The ephemeral nature of New Zealand’s screen production industry presents particular challenges for the introduction of environmentally responsible practices. One of these challenges is reducing the environmental impacts associated with working on location including special effects that may involve the use of fire, explosives, water and artificial snow. With no fixed office or studio base, it can be difficult for productions to develop and maintain environmental management systems. The suggestions below have been developed to assist screen production companies and professionals in managing their environmental impacts on location.

Protected environments

Follow the Department of Conservation guidelines and code of practice for Commercial Filming on Public Conservation Lands and ensure that any concessions required are in place.
Educate cast, crew and extras about why the location is a protected environment.
Minimise the number of vehicles and people at any one location and use transportation and technical equipment respectfully with regard to the landscape and animal habitats.
Ensure all rubbish is well contained while on location, and remove and dispose of all rubbish responsibly.
Cordon off areas that are particularly sensitive and mark the appropriate path for walkways and vehicles. Ensure these paths are also clearly marked on the daily call sheet.
Ensure that the unit is carrying spill kits in the case of a fuel spill.
Evaluate the location when filming is complete to identify any damage that may have occurred during filming. If damage has occurred, ensure it is rectified appropriately and in cooperation with the relevant authorities.

Natural, historical and cultural heritage is protected because it is special. For that very reason, these sites are highly desirable as film sets. Working sensitively and collaborating with the relevant authorities such as the New Zealand Department of Conservation (DOC) is essential for the success of the production. Failure to gain permission from the relevant authorities and follow requirements can lead to enforcement action, prosecution, adverse publicity, and spoil it for other producers wishing to use the location – a risk not worth taking.

Vertical Limit sets new environmental standards and sets a precedent for working with the Department of Conservation (DOC)

Principal photography for the film was in New Zealand and the locations used were in the mountainous regions around Mt. Cook and Queenstown. There were two days of filming at Nazomi Ridge and the movie's K2 base camp was set up in the upper reaches of the ski field in The Remarkables, a mountain range near the resort town of Queenstown. The location for the Pakistani Military Base was Turret Head near Mt Earnshaw which was only accessible by helicopter. A number of significant locations were created in Aoraki/Mt Cook National Park in such places as the Annette Plateau and Mt Hamilton. As well as the extensive location shooting, some sequences for the movie were created in a 20,000 square foot refrigerated sound stage that was built near Queenstown.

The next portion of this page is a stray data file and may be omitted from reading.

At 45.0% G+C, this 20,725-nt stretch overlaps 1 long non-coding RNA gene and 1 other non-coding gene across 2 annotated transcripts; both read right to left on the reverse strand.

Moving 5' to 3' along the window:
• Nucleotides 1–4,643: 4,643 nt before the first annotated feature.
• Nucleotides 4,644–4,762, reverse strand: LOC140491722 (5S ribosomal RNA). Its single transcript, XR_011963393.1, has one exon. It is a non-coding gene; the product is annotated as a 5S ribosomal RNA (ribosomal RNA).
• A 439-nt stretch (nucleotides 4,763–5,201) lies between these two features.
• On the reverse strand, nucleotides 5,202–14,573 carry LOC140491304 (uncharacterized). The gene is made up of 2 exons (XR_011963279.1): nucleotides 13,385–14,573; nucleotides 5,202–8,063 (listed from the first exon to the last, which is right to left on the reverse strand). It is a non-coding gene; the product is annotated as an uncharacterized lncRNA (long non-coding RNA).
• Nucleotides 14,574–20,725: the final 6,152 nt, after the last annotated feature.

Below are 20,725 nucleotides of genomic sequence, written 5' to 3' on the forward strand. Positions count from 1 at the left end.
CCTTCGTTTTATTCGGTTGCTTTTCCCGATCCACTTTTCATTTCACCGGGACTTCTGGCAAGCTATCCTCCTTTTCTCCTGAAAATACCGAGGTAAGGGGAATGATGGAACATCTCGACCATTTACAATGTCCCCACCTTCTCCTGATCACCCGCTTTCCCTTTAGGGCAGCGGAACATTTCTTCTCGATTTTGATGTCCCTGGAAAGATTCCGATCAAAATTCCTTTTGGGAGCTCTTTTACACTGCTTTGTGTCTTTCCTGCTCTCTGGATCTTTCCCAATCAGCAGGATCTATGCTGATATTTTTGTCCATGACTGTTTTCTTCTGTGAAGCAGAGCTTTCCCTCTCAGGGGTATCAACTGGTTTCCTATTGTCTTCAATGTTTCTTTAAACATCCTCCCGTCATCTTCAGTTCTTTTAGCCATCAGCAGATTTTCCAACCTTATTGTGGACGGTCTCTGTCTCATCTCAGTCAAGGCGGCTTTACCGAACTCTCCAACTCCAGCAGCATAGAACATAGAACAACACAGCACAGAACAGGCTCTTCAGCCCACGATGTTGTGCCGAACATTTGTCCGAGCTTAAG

The choice of some of the locations for Vertical Limit was not without controversy and environmental groups kept the production under scrutiny. Some of the environmental initiatives used during Vertical Limit included:

New Zealand Guidelines and Protocols for Filming on Location

  • Department of Conservation: Commercial filming on public conservation lands.
  • Department of Conservation and Film New Zealand: Code of Practice. Filming on Public Conservation Lands.
  • Local Government New Zealand, Film New Zealand and Industry New Zealand: The New Zealand Local Government Filming Protocol: A Guide to Location Filming.
  • Nga- Aho Whakaari – Maori in Film & Video: General Guidelines and Protocols for Filming within Iwi (Tribal) Boundaries.
  • Nga-i Tahu and the Screen Producers and Directors Association: Guideline for Filming within the Rohe of Nga-i Tahu.
  • Queenstown Lakes District Council: Green Screen Guide
  • · Regional Resource Guides for Auckland, Rotorua, Taranaki, Wellington, Christchurch and Dunedin.

    ' Vertical Limit continued

  • A contractor employed by DOC as well as members of staff from DOC monitored all the filming on location.
  • Excellent world-renowned New Zealand mountaineers and imported Canadian film safety crew broke new ground on how to work in environmentally sensitive areas
  • On location, a site was set up specially for refueling vehicles. This was designed so that all fuel spillage was contained in one area with an impervious lining so that only a small amount of covering soil was contaminated and could be easily disposed of in an appropriate way.
  • Holes created by the climbers in the rock faces on Mount Cook were repaired with resin made with ground up rock
  • Specific loading pads were created by laying an absorbent blanket underneath the snow to collect helicopter residue
  • All items that were not commercially sensitive were sold off at the end of the production. The most commercially sensitive items were retained by the studios. A very small number of items were destroyed.
  • 2009 Code of Practice for Filming on Public Conservation Lands

    A collective commitment by the Department of Conservation (DOC) and Film New Zealand (Film NZ) to improve the permit process has streamlined the Code of Practice for Filming on Public Conservation Lands, released to the screen production industry in December 2009.

    Code of Practice - Filming on Public Conservation Lands.pdf - 191kb

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